NEW YORK NURSE: June 2009
by Randi Hoffman
Five years ago video cameras were installed on the psych unit of Bronx Lebanon Hospital Center after the suicide of a patient. Nurses on that unit had no idea that years later those same cameras would be used punitively to monitor their behavior.
Between September and November of 2008, five NYSNA RNs working the night shift in this psych unit received disciplines from evidence obtained from the film on the video camera. In response, NYSNA nursing representative Maria Flores, RN, filed an unfair labor practice charge with the National Labor Relations Board (NLRB). NYSNA and Bronx Lebanon reached a settlement agreement on April 30 of this year. The NLRB charge has subsequently been withdrawn.
After the NLRB ruled in favor of the nurses, the disciplines against them were dropped. The NLRB settlement agreement reads: “The hospital agrees that, absent actual or alleged issues of patient and staff security, safety and welfare, it will not use surveillance camera footage to view NYSNA bargaining unit members carrying out their work duties without providing NYSNA with notice and an opportunity to bargain.”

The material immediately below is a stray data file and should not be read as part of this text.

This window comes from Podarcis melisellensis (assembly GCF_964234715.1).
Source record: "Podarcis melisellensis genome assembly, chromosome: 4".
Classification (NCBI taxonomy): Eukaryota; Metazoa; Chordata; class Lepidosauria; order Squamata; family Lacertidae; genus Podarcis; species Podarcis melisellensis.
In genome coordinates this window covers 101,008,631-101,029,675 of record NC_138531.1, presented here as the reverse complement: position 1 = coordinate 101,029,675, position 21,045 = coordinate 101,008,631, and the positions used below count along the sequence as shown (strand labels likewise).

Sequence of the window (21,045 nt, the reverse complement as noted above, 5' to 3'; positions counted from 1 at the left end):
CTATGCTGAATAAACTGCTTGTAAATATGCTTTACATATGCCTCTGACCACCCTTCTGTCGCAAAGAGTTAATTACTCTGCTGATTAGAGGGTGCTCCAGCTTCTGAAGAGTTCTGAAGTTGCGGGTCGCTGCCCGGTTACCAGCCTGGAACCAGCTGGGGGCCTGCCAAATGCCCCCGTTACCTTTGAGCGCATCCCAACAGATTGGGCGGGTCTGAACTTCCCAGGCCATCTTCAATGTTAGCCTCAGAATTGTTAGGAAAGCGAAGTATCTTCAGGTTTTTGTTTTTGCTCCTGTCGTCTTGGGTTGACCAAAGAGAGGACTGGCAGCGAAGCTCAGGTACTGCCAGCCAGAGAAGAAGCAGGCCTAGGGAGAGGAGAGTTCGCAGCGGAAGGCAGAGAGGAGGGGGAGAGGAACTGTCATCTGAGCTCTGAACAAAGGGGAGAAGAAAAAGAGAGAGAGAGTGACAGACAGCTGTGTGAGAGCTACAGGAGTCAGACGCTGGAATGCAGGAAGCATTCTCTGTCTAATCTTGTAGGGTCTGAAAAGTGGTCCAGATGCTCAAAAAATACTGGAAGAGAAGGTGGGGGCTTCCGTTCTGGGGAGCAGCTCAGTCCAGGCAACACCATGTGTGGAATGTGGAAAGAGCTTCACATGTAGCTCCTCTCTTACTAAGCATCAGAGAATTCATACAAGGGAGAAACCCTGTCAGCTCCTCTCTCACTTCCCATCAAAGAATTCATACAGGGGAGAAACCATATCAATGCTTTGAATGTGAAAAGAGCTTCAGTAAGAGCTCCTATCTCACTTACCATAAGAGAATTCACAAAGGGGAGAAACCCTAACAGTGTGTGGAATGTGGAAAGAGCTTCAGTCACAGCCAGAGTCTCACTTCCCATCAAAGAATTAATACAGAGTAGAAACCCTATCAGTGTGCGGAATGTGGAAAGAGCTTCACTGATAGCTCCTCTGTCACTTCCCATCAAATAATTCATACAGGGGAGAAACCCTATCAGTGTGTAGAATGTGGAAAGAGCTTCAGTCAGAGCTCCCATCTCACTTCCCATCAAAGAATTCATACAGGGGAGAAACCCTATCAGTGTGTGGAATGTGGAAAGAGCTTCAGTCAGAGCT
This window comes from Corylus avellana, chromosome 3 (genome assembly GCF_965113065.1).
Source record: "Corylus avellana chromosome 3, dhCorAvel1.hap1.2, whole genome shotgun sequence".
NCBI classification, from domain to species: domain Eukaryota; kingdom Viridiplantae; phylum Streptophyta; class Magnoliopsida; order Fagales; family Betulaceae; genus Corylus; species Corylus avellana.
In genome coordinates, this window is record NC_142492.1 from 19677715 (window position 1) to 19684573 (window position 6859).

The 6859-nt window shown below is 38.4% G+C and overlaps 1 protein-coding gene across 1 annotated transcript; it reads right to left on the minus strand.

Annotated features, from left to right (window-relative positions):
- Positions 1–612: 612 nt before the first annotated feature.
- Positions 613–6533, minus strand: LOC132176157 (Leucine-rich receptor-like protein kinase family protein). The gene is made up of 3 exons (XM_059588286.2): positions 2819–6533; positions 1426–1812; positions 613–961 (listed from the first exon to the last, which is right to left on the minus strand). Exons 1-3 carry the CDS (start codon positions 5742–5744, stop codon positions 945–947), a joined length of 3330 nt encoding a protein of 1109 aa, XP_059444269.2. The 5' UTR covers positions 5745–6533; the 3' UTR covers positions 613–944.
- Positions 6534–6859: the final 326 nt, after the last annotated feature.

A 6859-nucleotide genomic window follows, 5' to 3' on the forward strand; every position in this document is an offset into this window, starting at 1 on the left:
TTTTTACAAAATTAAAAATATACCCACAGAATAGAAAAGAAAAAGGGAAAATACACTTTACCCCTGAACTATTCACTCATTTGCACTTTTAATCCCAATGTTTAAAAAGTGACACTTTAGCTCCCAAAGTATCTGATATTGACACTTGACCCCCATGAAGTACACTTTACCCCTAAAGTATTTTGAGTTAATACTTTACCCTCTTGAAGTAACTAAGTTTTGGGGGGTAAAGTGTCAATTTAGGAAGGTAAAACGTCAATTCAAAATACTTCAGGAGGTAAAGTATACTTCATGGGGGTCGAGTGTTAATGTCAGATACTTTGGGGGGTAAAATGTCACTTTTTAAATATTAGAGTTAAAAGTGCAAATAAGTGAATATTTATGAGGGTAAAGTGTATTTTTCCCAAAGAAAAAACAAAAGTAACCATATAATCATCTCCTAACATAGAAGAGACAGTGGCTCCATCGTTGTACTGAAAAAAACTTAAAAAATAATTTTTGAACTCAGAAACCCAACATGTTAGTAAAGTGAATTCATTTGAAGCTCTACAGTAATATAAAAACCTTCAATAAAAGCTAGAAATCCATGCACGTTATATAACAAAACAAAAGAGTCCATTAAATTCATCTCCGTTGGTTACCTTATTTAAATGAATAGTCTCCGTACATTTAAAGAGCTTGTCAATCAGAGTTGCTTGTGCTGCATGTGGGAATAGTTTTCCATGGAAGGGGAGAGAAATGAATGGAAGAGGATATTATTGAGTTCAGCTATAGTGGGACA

Flores explained, “Their contract says that the hospital can’t impose rules on what has not been negotiated. They were randomly surveying these nurses, and I thought that this was so unfair. After the ruling, I had a meeting with management and the human resources department and we discussed what would be fair in the use of these cameras, and we finally came to an agreement. The entire bargaining unit was informed of the good news.”
Matthew Chase, RN, has worked in the psych unit at Bronx Lebanon for six years, and at the hospital for about 14 years overall. The cameras recorded him taking too long for his break. Chase said, “It’s horrible. They’ve done everything to create stress and fear in the employees. It’s 1984 revisited. I’m grateful to Maria Flores for fighting for all of us. She’s some stand-up gal.”
His co-worker, Amaiachu Oriaku, RN, was brought up on similar charges. She’s worked three years on the psych unit and another four years on the med surg floor. “There has to be another way of disciplining,” she said. “If they are watching us all the time, they have to start wondering who is watching them.”
Flores said, “The important thing here is that video surveillance is that absent union representation to negotiate the terms and conditions of the use of these cameras, random viewing would have caused a lot of damage to the nurses via misrepresentations and subjective interpretations by the managers.